We Can’t Break Cycle with Federal Cuts to Nutrition Programs | Opinion
By Paco Vélez
The president’s proposed budget would significantly cut critical nutrition programs that provide food to millions of Americans. The budget would cut the Supplemental Nutrition Assistance Program (SNAP) by $193 billion over 10 years (45 billion meals lost) and reduce The Emergency Food Assistance Program (TEFAP) by $27 million in FY18, meaning 33 million less meals for families.
The proposed cuts would also shift 25 percent of the cost of benefits to states, or $116 billion in additional cost to states — including $9 billion to Florida over 10 years. These cuts, especially to SNAP funding, will have a dramatic effect on South Florida’s agriculturally-rich economy. As the eighth largest metropolitan region in the United States, our economy thrives on hospitality, the food industry, and commercial and residential construction. According to the United States Department of Agriculture’s Economic Research Service, each $1 billion of retail generated by SNAP creates $340 million in farm production and up to 17,900 full-time jobs.
Many of the jobs in these industries are low-wage paying jobs that often make it impossible for families to live where they work, necessitating transportation and child care — additional expenses that underemployed individuals cannot afford, thereby causing families to make difficult decisions and spending trade-offs. Nearly 68 percent of families served by Feeding South Florida have reported having to choose paying for utilities or putting food on the table.
The White House’s proposed budget cuts will have economic, educational, and health implications. What folks may not realize is that every $5 of SNAP benefits generates $9 in economic activity. In fact, 83 percent of SNAP benefits, equal to $53.4 billion, were spent at 36,500 supermarkets throughout the country, and the remaining 17 percent were spent at 180,000 small retail stores for a total of $11 billion. Cutting into state’s economic activity leads to layoffs, which leads to unemployment, which leads to a reliance on nonprofits and government programs — and the cycle continues.
How do we break this cycle? Feeding South Florida believes that SNAP and other temporary, nutrition programs are the first line of defense for hard-working families, single moms, veterans, and older adults. It’s our belief that with this temporary support for families, coupled with education and employment opportunities, we can ultimately transition families from dependency to self-sufficiency. But with the president’s proposed budget cuts, nonprofits working to break the cycle and provide training programs, would have to shift their focus from long-term, root cause solutions, to an increase in band-aid, emergency support. The budget cuts would increase the demand on the nation’s charitable food system at a time when food banks are already stretched to meet sustained high need. In 2009, Feeding South Florida saw an increased demand for its services by 40 percent. Numbers have only tapered slightly since that time, with 784,110 South Floridians relying on food assistance.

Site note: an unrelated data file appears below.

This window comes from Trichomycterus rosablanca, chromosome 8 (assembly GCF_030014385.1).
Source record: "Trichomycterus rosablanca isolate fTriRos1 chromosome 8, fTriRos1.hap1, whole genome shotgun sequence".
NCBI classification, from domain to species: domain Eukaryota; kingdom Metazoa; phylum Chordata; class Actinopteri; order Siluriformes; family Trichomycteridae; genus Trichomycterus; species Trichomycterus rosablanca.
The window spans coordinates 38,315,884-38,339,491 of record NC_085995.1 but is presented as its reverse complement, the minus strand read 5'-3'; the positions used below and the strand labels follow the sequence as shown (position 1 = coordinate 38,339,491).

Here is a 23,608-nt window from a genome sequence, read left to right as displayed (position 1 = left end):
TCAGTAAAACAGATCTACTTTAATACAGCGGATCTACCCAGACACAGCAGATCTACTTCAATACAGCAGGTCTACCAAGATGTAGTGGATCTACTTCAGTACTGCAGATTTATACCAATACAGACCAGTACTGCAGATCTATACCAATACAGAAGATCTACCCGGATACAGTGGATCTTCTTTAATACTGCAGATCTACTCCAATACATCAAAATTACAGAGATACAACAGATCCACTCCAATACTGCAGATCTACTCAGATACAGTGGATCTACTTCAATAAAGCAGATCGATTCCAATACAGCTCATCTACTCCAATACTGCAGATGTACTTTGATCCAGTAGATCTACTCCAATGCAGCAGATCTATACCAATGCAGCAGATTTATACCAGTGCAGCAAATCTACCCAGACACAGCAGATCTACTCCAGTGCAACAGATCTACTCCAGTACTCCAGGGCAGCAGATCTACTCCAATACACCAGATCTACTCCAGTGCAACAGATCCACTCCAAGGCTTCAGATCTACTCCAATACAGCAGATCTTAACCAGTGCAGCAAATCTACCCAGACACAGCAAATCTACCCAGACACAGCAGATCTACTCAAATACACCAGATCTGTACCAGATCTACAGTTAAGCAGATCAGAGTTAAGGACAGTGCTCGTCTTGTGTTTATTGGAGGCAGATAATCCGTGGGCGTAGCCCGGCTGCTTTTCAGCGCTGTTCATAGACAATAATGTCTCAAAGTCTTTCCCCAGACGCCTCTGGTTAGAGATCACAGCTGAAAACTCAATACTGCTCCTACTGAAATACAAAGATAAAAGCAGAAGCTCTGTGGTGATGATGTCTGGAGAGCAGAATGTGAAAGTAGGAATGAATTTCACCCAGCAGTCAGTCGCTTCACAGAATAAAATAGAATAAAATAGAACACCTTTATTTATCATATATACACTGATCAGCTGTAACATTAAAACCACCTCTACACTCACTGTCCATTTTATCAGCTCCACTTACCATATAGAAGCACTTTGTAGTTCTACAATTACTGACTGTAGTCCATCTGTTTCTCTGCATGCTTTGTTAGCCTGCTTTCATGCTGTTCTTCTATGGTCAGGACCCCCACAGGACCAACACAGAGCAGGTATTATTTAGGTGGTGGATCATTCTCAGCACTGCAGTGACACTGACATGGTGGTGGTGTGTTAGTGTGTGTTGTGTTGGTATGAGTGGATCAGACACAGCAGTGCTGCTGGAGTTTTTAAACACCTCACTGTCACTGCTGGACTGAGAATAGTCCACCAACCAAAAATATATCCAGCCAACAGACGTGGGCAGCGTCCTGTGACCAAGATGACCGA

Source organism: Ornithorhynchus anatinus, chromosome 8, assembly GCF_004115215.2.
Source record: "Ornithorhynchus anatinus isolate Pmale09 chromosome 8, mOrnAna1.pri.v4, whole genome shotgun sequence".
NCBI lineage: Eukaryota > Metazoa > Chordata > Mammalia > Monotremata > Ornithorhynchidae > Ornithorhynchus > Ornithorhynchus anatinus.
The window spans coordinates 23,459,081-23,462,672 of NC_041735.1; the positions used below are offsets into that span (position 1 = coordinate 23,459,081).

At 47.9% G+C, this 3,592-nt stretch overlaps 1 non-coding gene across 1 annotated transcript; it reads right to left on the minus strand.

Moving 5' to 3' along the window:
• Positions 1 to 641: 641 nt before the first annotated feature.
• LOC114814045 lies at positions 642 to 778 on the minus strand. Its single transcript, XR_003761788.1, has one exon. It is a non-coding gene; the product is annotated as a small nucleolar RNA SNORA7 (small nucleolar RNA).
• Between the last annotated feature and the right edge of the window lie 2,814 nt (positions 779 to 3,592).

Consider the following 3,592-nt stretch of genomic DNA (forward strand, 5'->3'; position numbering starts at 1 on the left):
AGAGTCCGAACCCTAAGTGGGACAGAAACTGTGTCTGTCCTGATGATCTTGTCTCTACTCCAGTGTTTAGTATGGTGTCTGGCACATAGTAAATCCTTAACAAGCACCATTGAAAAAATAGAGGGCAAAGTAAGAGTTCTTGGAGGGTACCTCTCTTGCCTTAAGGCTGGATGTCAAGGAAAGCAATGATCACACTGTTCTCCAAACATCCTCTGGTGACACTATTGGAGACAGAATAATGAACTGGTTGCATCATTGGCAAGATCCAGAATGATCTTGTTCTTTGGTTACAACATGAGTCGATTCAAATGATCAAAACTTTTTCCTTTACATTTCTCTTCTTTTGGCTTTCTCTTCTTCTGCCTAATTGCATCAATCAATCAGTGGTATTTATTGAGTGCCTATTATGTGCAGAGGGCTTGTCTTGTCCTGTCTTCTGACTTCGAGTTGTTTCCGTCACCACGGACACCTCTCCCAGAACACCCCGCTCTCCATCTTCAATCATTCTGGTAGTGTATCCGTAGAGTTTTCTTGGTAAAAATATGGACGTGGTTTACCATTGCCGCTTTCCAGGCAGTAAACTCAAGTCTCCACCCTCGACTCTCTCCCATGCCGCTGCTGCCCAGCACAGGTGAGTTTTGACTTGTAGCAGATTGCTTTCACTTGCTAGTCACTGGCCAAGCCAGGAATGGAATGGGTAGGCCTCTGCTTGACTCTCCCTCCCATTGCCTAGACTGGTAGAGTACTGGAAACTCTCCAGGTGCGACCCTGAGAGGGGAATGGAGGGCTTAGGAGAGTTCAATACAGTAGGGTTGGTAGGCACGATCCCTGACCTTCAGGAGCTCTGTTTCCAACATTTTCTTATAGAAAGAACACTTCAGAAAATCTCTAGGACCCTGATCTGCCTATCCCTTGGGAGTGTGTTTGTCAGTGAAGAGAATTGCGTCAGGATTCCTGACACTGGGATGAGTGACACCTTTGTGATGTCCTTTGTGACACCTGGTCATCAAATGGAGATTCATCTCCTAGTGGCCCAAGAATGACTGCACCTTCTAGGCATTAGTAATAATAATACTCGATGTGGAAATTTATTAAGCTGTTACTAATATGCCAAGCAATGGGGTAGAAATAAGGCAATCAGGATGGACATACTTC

The proposed federal budget cuts don’t just impact our country’s most vulnerable populations, they impact states, businesses, and nonprofits. These cuts to SNAP and TEFAP are already on top of an additional proposed reductions to Medicaid and State Children’s Health Insurance (Florida KidCare), upon which many food insecure individuals rely. Let’s not forget the Affordable Care Act overhaul that would potentially leave 22 million Americans without health insurance. To avoid a significant impact to our community’s overall economic health, we encourage folks to contact their senators and congressmen/women to understand how they’ll vote on the House and Senate version of the budget and ensure your voices are heard.
To learn more about how budget cuts will affect the food bank’s ability to serve the community, visit feedingsouthflorida.org.
Paco Vélez is CEO and president of Feeding South Florida.
To view original post, click here.